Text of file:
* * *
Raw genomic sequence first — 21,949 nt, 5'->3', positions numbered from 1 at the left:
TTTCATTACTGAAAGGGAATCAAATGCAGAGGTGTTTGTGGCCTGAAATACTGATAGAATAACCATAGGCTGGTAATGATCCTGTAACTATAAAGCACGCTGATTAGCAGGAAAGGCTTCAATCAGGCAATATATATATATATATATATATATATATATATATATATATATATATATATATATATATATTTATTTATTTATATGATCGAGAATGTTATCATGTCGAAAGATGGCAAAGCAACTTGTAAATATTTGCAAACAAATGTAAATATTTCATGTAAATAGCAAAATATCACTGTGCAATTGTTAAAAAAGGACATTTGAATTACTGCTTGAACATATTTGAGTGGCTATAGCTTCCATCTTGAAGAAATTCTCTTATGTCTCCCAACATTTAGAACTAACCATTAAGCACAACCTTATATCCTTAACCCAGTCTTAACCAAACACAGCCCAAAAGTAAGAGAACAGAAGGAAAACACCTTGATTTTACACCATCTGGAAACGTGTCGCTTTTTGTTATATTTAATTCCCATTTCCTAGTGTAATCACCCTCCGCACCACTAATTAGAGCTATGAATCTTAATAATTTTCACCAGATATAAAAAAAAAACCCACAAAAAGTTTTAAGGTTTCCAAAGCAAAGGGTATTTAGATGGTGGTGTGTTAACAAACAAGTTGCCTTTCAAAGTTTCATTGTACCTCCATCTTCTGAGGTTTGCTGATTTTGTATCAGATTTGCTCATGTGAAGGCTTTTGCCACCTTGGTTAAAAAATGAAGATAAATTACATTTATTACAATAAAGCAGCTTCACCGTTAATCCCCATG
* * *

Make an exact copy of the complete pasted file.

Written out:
Raw genomic sequence first — 21,949 nt, 5'->3', positions numbered from 1 at the left:
TTTCATTACTGAAAGGGAATCAAATGCAGAGGTGTTTGTGGCCTGAAATACTGATAGAATAACCATAGGCTGGTAATGATCCTGTAACTATAAAGCACGCTGATTAGCAGGAAAGGCTTCAATCAGGCAATATATATATATATATATATATATATATATATATATATATATATATATATATATATATATTTATTTATTTATATGATCGAGAATGTTATCATGTCGAAAGATGGCAAAGCAACTTGTAAATATTTGCAAACAAATGTAAATATTTCATGTAAATAGCAAAATATCACTGTGCAATTGTTAAAAAAGGACATTTGAATTACTGCTTGAACATATTTGAGTGGCTATAGCTTCCATCTTGAAGAAATTCTCTTATGTCTCCCAACATTTAGAACTAACCATTAAGCACAACCTTATATCCTTAACCCAGTCTTAACCAAACACAGCCCAAAAGTAAGAGAACAGAAGGAAAACACCTTGATTTTACACCATCTGGAAACGTGTCGCTTTTTGTTATATTTAATTCCCATTTCCTAGTGTAATCACCCTCCGCACCACTAATTAGAGCTATGAATCTTAATAATTTTCACCAGATATAAAAAAAAAACCCACAAAAAGTTTTAAGGTTTCCAAAGCAAAGGGTATTTAGATGGTGGTGTGTTAACAAACAAGTTGCCTTTCAAAGTTTCATTGTACCTCCATCTTCTGAGGTTTGCTGATTTTGTATCAGATTTGCTCATGTGAAGGCTTTTGCCACCTTGGTTAAAAAATGAAGATAAATTACATTTATTACAATAAAGCAGCTTCACCGTTAATCCCCATG